Alexander Ochs’ presentation to Philippines Climate Change Commission

 presentation  Comments Off on Alexander Ochs’ presentation to Philippines Climate Change Commission
Jun 242013
 

24 June 2013

You can find the ppt presentation [here]

Latin America Enjoys Abundant Renewable Energy but Lacks Policies for Use

 newspaper interview  Comments Off on Latin America Enjoys Abundant Renewable Energy but Lacks Policies for Use
Jun 182013
 

South and Central America could generate 100 percent of their electricity with renewable resources, a new study finds

By Lisa Friedman, Climatewire, picked up by Scientific American [here] and others

Latin America and the Caribbean could meet 100 percent of their electricity needs with renewable energy, a new Inter-American Development Bank study finds. From Mexico to Chile, countries already are producing higher levels of clean power, but the study notes the region still has a long way to go. Last year just 5.4 percent of the $244 trillion global renewable energy investment went to Latin America. But with Latin America’s economy expected to grow 3 percent annually, the study argues that the region will need to nearly double its installed power capacity to about 600 gigawatts by 2030 at a likely price tag of $430 billion.

The report, “Rethinking Our Energy Future,” will be released today at a Global Green Growth Forum meeting in Bogota, Colombia. It comes amid growing concern among energy experts that the region is not living up to its clean energy potential. (…)

Last week the Worldwatch Institute think tank in Washington, D.C., unveiled a Central America report also showing the region has the resources and the technical capacity to meet all its electricity needs with renewables. But, it argues, governments are undermining their own investments in geothermal, biomass, wind and solar with plans to increase imports of oil, coal and natural gas.

“Central America is at a crossroads,” Alexander Ochs, director of climate and energy at the Worldwatch Institute, said in the study. According to the study, Latin America currently generates about 7 percent of the world’s total electricity production, but demand is skyrocketing as population levels rise and the region’s economy improves. By midcentury, Latin America’s power demand is expected to triple while carbon emissions from the power sector will double. Continue reading »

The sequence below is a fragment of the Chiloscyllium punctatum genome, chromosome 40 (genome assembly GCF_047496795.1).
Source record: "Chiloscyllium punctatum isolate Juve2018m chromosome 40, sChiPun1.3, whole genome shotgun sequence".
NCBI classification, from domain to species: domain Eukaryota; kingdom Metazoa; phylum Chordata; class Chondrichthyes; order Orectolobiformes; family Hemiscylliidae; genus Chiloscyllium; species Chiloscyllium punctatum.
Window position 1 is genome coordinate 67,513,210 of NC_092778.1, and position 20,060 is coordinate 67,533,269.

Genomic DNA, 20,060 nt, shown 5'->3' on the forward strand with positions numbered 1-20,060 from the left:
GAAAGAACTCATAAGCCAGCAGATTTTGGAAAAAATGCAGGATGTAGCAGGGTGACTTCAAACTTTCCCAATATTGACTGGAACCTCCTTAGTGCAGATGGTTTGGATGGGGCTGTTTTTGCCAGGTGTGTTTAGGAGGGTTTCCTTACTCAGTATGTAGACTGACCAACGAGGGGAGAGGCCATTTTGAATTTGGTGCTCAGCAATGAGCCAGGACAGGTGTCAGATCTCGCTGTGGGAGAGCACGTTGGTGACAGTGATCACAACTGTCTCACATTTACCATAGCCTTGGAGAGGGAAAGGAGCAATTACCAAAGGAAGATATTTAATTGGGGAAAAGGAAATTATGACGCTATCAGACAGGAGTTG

Moving Renewable Energy Forward in Nicaragua

 blog  Comments Off on Moving Renewable Energy Forward in Nicaragua
Sep 132012
 

Adam Dolezal and Alexander Ochs | ReVolt | 13 September 2012

Para una versión en español de este blog, por favor hacer click aquí.

Last week, the Worldwatch Institute’s Central America team – together with our partners from the INCAE Business School – convened a working group of nearly 40 renewable energy experts and decision-makers in Managua, Nicaragua. The emphasis: access to energy for marginalized communities through sustainable energy options. With presentations and participation from the government’s renewable energy office, Nicaragua’s renewable energy association, an array of rural energy initiatives, and the region’s largest wind power developer, the working group took our research and potential for impact to a new level.

Participants from the workshop The Way Forward for Renewable Energy in Nicaragua at INCAE Business School Campus in Managua, Nicaragua.

Worldwatch Director of Climate & Energy, Alexander Ochs, incited the round table forum to recall that the overarching goal of our efforts is not to promote renewable energy technology for its own sake– as so often the discussion can remain caught in technical details – but for the environmental, social and economic outcomes that clean and locally-generated energy provides. Renewable energy is a means to reach overarching policy priorities: giving access to modern energy sources, mitigating local pollution and climate change, and addressing important gender, health, and education issues. In a region where countries ship 5 to 15 percent of their GDP overseas for the import of fossil fuels-the use of which produces high additional social, environmental and economic costs- harvesting domestic renewable energy sources is a prerequisite for sustained economic growth. Continue reading »